Houston, We Have a Problem: The Escape Route HAdV Uses to Reach the Nucleus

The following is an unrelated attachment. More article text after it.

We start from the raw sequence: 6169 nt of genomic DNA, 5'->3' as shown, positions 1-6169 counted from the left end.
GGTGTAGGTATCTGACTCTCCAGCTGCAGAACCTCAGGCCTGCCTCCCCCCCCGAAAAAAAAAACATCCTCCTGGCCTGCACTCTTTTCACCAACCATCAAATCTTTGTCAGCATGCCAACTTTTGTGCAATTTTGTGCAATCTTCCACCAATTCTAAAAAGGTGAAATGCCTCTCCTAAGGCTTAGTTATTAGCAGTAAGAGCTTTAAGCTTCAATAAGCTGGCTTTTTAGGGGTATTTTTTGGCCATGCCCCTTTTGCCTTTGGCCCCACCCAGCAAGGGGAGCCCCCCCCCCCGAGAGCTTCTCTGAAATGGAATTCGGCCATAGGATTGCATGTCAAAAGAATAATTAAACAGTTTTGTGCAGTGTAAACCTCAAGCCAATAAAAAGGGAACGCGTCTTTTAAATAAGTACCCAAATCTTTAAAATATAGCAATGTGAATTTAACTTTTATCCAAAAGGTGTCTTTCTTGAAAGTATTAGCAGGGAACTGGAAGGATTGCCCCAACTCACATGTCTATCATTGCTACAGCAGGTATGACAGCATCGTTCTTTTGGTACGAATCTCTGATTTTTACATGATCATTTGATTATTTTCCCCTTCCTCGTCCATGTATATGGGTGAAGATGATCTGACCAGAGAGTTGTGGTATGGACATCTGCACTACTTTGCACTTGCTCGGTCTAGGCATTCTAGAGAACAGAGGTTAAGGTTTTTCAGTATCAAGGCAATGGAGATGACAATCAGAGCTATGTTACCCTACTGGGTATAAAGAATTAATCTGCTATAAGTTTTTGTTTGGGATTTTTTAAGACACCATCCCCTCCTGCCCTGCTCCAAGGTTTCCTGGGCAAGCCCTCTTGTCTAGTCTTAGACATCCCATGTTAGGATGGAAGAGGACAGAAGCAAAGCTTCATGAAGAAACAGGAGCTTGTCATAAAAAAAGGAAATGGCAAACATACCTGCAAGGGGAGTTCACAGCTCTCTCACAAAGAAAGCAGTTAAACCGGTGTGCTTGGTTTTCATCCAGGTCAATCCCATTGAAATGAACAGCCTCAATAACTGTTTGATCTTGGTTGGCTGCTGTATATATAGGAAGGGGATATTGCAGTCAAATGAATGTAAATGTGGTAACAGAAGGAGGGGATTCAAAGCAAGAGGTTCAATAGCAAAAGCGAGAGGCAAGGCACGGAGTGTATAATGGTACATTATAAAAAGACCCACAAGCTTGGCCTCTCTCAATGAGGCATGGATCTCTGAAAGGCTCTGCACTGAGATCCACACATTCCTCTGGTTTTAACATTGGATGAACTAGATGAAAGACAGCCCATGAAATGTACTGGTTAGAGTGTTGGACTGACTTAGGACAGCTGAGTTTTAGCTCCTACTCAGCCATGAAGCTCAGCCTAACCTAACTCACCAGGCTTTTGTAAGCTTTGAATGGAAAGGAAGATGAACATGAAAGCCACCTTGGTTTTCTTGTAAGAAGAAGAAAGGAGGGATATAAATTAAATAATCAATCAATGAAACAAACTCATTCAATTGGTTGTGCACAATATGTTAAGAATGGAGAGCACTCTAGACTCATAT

Internalization of AdV particles is a primordial event for infection—but it is only the beginning of the journey to the nuclear pore complex (NPC). The ligation of CAR and integrins on the cell surface induces distinct membrane trafficking processes that produce a mechanical force to initiate partial capsid disassembly [11]. Analyses using atomic force microscopy are consistent with this model and indicate that integrin ligation by the virus is sufficient to loosen the vertex region(s) of the capsid [12]. Once inside most cells, the “metastable” virions ultimately need to escape a vesicular compartment to be translocated via a dynein-dependent mechanism to the NPC (Fig 1B). Removal of the vertex region—composed of the penton base, fibre [13], and likely the peripentonal hexons—allows release of the membrane lytic protein VI from the inner surface of the virus capsid [14]. Interestingly, α defensins HD5 and HNP1 bind to the vertex region of the virus capsid and prevent its disassembly. This restricts release of protein VI and membrane destruction. Exposure of the inner core of the virus apparently starts in the endosome as monitored by antibody detection of the viral genome at early time points [15]. Protein VI release is associated with increased endosomal membrane destruction [13], and a single point mutation (L40Q) in the amphipathic helical domain of protein VI significantly attenuates membrane insertion, membrane destruction, and cell infection [16]. Protein VI insertion into a lipid bilayer causes positive membrane curvature [17], and this may impart stress and global membrane destruction allowing passage of the partially disassembled capsid into the cytosol. If there are structural rearrangements that occur in protein VI after its release from the HAdV capsid, these could be druggable targets.